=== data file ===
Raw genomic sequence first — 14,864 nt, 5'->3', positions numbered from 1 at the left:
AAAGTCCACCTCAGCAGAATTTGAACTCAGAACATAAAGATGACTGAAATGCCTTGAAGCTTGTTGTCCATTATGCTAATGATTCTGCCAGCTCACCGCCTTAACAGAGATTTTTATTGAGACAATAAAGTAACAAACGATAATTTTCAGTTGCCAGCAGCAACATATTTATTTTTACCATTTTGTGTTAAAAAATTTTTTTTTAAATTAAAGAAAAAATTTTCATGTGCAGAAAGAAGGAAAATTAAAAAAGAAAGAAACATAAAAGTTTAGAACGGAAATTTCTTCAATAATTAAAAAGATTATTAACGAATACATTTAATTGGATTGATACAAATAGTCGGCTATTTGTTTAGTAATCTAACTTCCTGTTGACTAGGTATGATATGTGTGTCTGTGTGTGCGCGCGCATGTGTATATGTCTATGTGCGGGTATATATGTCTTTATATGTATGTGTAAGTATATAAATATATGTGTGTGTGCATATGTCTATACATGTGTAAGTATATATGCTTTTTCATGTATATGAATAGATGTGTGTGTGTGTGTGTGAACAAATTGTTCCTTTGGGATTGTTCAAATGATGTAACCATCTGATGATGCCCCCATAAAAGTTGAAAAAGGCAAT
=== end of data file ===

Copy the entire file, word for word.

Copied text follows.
Raw genomic sequence first — 14,864 nt, 5'->3', positions numbered from 1 at the left:
AAAGTCCACCTCAGCAGAATTTGAACTCAGAACATAAAGATGACTGAAATGCCTTGAAGCTTGTTGTCCATTATGCTAATGATTCTGCCAGCTCACCGCCTTAACAGAGATTTTTATTGAGACAATAAAGTAACAAACGATAATTTTCAGTTGCCAGCAGCAACATATTTATTTTTACCATTTTGTGTTAAAAAATTTTTTTTTAAATTAAAGAAAAAATTTTCATGTGCAGAAAGAAGGAAAATTAAAAAAGAAAGAAACATAAAAGTTTAGAACGGAAATTTCTTCAATAATTAAAAAGATTATTAACGAATACATTTAATTGGATTGATACAAATAGTCGGCTATTTGTTTAGTAATCTAACTTCCTGTTGACTAGGTATGATATGTGTGTCTGTGTGTGCGCGCGCATGTGTATATGTCTATGTGCGGGTATATATGTCTTTATATGTATGTGTAAGTATATAAATATATGTGTGTGTGCATATGTCTATACATGTGTAAGTATATATGCTTTTTCATGTATATGAATAGATGTGTGTGTGTGTGTGTGAACAAATTGTTCCTTTGGGATTGTTCAAATGATGTAACCATCTGATGATGCCCCCATAAAAGTTGAAAAAGGCAAT